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What kind of crayfish? What kind of shrimp? What kind of Cories? How many Bettas? How big is the envirement?
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Old 12-11-2012, 04:01 PM   #7 
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Quote:
Originally Posted by ChoclateBetta View Post
What kind of crayfish?
Just 1 (CPO) Dwarf Mexican Orange Crayfish. He's very docile and too small to do any damage to the fish. He keeps to himself and only appears aggressive when he's found food. He does not eat plants or dig up substrate. This typical of this species of crayfish which made him compatible in this tank. He is easy to feed, but requires his own food as he will pinch to protect it, but eventually leaves the food if bothered too much.

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What kind of shrimp?
There are 2 ghost shrimp in the tank. I originally thought they would get killed by other tank mates, but they survived and are thriving. I moved them in this tank because I divided another tank for 2 male bettas and that was no longer suitable for them. They often go to where I have placed food and watch the other fish eat it from atop the drift wood (they wait for their turn for the food). One is female and one is male. They're like a fighting couple though. They argue over food.

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What kind of Cories?
False Julii Cory Doras. Mostly males. It's hard to tell, but after studying them for a while it seems out of 8 there are 6 males. You can tell by shape and size.

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How many Bettas?
This is more complicated, pay attention here. 1 juvenile female betta in a breeder box (she eats 2-3 time per day still), 1 rather large female in another breeder box (she doesn't get along and has been in a long time-out). I may reintroduce her at some other time. 5 females loose in the tank. 1 is sick but improving.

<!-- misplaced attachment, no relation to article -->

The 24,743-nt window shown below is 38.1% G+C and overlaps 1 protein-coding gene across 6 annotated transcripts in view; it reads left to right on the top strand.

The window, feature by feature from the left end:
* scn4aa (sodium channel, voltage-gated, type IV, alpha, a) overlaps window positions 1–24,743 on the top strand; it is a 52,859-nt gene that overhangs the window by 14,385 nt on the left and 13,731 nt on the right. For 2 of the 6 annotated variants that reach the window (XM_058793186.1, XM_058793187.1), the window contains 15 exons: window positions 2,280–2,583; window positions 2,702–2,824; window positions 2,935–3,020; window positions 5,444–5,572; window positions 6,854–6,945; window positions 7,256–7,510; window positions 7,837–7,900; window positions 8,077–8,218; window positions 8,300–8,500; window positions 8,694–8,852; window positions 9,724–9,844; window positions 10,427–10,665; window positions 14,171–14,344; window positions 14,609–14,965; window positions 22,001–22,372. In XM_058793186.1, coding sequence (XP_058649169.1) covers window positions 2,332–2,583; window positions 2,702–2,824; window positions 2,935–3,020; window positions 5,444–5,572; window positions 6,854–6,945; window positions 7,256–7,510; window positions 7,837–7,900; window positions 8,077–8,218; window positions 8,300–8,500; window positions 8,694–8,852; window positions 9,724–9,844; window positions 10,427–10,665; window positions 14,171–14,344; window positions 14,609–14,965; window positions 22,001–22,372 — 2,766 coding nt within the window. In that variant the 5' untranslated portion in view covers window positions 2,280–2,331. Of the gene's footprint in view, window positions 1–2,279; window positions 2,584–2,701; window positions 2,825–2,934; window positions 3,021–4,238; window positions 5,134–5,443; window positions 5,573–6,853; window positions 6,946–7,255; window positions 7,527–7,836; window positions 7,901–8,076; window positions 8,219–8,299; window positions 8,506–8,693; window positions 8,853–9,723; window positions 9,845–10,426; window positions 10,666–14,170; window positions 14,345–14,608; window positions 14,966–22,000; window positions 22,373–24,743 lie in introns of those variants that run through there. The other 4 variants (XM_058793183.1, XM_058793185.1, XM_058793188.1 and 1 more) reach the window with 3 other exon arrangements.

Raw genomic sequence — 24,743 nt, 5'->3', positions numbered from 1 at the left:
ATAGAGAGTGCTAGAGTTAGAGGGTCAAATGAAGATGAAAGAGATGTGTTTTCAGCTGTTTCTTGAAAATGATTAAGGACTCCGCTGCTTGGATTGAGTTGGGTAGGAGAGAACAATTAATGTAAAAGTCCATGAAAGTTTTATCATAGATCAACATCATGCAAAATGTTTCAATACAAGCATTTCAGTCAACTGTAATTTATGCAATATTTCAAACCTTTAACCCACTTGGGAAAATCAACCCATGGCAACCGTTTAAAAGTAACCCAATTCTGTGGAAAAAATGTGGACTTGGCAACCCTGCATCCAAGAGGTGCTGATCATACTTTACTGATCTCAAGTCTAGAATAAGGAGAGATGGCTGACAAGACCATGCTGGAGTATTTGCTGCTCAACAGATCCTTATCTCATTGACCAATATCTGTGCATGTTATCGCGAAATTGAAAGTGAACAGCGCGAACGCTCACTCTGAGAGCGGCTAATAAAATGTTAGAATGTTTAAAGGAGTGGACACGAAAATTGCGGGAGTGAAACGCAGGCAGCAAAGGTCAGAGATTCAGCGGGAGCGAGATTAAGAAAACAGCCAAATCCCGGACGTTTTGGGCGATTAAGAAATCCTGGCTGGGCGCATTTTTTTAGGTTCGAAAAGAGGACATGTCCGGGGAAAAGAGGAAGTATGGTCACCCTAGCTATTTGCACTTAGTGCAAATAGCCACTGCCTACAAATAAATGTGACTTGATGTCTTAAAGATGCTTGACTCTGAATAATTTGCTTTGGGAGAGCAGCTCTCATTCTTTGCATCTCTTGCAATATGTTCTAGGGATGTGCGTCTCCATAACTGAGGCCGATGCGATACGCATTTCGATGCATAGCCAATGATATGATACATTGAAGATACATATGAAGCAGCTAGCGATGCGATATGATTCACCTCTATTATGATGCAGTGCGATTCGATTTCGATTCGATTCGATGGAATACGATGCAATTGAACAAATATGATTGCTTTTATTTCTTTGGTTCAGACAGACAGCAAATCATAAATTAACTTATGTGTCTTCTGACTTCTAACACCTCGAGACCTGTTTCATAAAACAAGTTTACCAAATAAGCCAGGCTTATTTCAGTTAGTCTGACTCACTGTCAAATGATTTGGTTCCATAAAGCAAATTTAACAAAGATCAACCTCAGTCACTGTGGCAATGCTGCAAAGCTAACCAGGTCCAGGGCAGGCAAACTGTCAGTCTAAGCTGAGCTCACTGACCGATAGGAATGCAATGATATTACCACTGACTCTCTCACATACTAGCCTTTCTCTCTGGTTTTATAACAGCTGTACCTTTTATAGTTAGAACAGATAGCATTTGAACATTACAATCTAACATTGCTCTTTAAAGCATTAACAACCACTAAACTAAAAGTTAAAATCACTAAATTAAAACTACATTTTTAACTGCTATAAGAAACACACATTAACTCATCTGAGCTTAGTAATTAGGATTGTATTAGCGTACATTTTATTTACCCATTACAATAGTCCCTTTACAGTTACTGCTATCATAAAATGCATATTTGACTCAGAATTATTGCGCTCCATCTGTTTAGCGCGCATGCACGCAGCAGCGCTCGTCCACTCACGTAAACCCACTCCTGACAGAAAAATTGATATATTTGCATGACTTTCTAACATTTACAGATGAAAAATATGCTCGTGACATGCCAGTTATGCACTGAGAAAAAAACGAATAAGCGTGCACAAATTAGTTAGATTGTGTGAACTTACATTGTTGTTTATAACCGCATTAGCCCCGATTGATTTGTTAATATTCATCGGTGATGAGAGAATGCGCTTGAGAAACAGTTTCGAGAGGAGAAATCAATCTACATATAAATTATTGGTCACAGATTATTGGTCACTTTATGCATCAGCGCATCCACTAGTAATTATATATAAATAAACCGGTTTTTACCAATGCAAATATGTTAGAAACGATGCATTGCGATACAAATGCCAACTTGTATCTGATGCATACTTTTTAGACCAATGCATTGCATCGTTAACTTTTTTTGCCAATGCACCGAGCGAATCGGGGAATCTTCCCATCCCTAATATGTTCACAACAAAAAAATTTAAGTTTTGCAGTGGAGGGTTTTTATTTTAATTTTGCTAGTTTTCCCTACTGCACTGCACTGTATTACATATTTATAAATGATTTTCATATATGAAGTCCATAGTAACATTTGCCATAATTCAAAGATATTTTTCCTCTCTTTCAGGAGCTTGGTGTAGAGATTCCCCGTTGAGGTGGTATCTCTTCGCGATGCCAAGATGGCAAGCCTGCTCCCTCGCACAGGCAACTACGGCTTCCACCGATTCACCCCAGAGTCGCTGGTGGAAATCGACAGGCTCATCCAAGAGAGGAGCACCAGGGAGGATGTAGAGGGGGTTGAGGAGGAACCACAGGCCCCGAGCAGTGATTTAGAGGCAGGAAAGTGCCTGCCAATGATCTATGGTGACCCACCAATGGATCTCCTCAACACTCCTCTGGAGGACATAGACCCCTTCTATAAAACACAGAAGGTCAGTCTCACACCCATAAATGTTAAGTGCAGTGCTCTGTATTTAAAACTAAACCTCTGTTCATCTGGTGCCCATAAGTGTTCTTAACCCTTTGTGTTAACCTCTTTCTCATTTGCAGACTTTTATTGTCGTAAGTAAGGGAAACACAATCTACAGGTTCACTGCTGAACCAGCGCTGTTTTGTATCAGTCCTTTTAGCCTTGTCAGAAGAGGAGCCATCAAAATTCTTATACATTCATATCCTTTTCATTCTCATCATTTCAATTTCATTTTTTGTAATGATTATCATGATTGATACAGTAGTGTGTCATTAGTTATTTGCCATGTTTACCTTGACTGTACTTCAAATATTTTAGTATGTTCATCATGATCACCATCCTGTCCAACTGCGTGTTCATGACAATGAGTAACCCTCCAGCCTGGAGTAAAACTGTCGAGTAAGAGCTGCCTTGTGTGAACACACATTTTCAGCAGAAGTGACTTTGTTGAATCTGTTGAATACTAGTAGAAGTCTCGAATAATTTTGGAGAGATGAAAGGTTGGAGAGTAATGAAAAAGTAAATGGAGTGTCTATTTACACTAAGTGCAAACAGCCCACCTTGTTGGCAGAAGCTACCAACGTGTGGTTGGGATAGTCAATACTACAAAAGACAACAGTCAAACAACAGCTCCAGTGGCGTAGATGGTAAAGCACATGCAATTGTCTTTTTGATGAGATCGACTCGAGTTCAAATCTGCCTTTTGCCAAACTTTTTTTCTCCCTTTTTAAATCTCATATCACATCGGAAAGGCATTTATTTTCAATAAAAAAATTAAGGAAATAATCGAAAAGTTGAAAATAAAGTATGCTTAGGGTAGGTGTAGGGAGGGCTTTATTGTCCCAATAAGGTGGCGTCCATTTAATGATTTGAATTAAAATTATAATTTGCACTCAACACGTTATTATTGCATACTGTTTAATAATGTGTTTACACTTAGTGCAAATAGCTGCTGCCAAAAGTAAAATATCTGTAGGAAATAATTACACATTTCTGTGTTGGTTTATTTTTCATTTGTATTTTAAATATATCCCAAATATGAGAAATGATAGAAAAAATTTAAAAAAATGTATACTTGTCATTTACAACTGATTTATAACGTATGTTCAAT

So in total 5 loose in the tank and 2 separated in boxes. Out of that 3 are pigs, 1 is sick and isn't eating yet, and 1 is shy and only eats away from the others.

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How big is the envirement?
16 gallon Nano tank. Modified so the intake vents are covered with mesh to prevent bettas from entering the filter / heater / pump compartment. There are lots of plants (mostly large leaf plants that bettas enjoy). There is some micro sword and other swords closer to the bottom and drift wood in the center. Wisteria is taking over the top area.
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Old 12-11-2012, 04:11 PM   #8 
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all my mid and upper level swimming fish go for food intended for my cories and pleco. the bettas did, now the angels do, not to mention zebra danios. idk how to fix over feeding except to feed less flakes and a little bit extra sinking things
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Old 12-11-2012, 04:14 PM   #9 
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Giving pellets to the Bettas and while there eating add the sinkers.
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Old 12-11-2012, 04:19 PM   #10 
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Giving pellets to the Bettas and while there eating add the sinkers.
My corydoras are slow eaters, they seem to play with their food before actually putting it in their mouths. Its fun to watch. Because of that the bettas are done with t heir pellets in a millisecond. That idea won't work.